Their problem is that are extremely narrow bands of radio spectrum – known officially as High Demand Spectrum – that can provide services, like the live streaming of a football game onto a smartphone in an underground parking lot.

If the issues for operators was just about getting access to this limited range of spectrum, it would still be hard. But given South Africa's developmental needs, it means a difficult task was bordering on the impossible.

All WOAN out

The government, for instance, wanted some this spectrum set aside to bring smaller players into the sector. This is why they want to set up a wholesale open-access network (WOAN) with the goal of it being a provider for the over 400 operators which have no access to the High Demand Spectrum.

The state's thinking was that it did not want to see a repeat where the licensing of only two cellphone operators over 30 years ago effectively created a duopoly, which together had such market power, it made it difficult for new entrants (read Cell C) to establish themselves.

The established players like MTN, Vodacom, and Telkom are obliged to get 30% of their spectrum through the WOAN, but they will have to meet certain requirements like being suitably qualified when it comes to empowerment, agree to provide universal access, and to service obligations.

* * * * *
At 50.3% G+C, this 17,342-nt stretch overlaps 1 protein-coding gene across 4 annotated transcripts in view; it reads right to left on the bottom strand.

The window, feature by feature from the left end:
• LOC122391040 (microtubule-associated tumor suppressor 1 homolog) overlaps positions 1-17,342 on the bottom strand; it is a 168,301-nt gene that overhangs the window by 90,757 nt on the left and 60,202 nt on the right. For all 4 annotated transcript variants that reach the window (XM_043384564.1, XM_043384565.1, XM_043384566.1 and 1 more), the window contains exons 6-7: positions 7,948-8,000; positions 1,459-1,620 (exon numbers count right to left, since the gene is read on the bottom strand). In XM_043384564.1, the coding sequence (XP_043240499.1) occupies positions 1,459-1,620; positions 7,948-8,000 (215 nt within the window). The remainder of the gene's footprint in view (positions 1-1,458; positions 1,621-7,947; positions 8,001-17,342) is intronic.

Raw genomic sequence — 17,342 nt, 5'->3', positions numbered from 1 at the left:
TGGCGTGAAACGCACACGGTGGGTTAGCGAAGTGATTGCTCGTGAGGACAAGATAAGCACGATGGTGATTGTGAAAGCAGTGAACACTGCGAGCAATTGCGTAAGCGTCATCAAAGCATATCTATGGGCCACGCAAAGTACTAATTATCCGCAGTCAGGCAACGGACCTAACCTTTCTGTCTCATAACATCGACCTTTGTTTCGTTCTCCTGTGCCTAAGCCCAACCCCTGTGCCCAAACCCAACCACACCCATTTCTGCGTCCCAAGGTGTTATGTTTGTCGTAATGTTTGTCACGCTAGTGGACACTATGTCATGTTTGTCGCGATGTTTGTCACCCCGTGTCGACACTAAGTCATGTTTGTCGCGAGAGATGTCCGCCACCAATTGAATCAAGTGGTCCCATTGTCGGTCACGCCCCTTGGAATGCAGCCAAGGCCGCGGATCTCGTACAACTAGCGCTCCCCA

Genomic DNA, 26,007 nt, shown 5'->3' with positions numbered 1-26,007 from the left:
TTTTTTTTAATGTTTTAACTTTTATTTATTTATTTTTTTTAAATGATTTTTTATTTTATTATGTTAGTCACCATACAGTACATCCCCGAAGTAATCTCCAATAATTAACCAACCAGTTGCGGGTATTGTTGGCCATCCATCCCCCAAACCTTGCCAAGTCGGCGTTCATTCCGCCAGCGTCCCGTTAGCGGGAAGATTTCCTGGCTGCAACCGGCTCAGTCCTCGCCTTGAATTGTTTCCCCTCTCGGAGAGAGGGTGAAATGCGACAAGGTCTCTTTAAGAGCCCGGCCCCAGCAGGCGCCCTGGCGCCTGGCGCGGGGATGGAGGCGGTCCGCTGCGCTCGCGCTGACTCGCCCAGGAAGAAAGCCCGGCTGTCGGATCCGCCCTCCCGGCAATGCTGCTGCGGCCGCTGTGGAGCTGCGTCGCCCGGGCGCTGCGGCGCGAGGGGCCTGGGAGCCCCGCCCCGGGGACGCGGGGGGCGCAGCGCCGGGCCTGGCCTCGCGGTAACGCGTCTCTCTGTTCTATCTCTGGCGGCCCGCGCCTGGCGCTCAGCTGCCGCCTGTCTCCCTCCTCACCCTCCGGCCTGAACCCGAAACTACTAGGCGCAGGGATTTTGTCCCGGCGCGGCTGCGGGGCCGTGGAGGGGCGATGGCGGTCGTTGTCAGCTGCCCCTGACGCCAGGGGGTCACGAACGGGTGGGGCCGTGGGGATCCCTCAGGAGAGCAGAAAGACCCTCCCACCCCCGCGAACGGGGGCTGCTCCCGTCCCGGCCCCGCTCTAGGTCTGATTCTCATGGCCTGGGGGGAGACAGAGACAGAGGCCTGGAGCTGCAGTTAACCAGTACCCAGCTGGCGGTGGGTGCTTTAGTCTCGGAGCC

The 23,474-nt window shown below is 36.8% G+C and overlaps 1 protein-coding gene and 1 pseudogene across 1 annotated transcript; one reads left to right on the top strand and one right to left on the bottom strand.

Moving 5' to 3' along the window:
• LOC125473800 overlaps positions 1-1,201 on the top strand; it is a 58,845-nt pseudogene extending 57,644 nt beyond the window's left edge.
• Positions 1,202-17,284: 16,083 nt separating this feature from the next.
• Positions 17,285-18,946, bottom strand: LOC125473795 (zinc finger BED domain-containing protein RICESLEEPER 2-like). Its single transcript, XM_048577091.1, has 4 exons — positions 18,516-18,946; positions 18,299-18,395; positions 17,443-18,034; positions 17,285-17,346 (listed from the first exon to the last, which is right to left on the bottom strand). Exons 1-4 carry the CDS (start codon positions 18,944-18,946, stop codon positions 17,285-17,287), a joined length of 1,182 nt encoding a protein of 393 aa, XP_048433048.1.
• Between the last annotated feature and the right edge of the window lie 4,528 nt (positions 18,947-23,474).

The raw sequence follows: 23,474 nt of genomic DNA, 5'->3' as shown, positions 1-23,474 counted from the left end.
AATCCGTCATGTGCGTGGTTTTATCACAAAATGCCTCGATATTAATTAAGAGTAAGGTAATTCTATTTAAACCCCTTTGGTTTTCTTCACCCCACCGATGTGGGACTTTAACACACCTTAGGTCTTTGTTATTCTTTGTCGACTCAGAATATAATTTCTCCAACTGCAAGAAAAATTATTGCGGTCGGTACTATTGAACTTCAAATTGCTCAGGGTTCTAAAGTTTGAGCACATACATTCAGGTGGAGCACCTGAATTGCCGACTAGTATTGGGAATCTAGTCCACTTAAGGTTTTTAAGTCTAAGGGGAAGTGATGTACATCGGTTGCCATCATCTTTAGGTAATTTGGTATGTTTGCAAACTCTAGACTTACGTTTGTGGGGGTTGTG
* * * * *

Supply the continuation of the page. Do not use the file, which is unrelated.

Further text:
The major issue when it comes to WOAN, is that it still needs to be set up. Though the government has drawn up a policy around it, it has yet to put together the consortium to run it.

The big players can, however, to some extent circumvent WOAN by taking part in the communications regulator Icasa's spectrum auction, which is scheduled to start on 8 March 2022.

If they choose this route, they will have to cough up, as government is expected to get a minimum of R8 billion from the auction.

Not that simple

But once again, this is SA. Things are not that simple when it comes to the auction. Long delays in the country's migration from analogue terrestrial TV transmission to digital has inadvertency impacted the spectrum auction.

The idea was that the migration would free up this band of spectrum for sale in the auction.

Icasa wanted to finish the migration by the end of January 2022 but eMedia Holdings, the owner of free-to-air broadcaster e.tv, last year, launched court action to stop this from happening. It claimed that it would be negatively affected because there were still millions of people who still did not have the set top boxes which would convert the digital signal for older model TVs.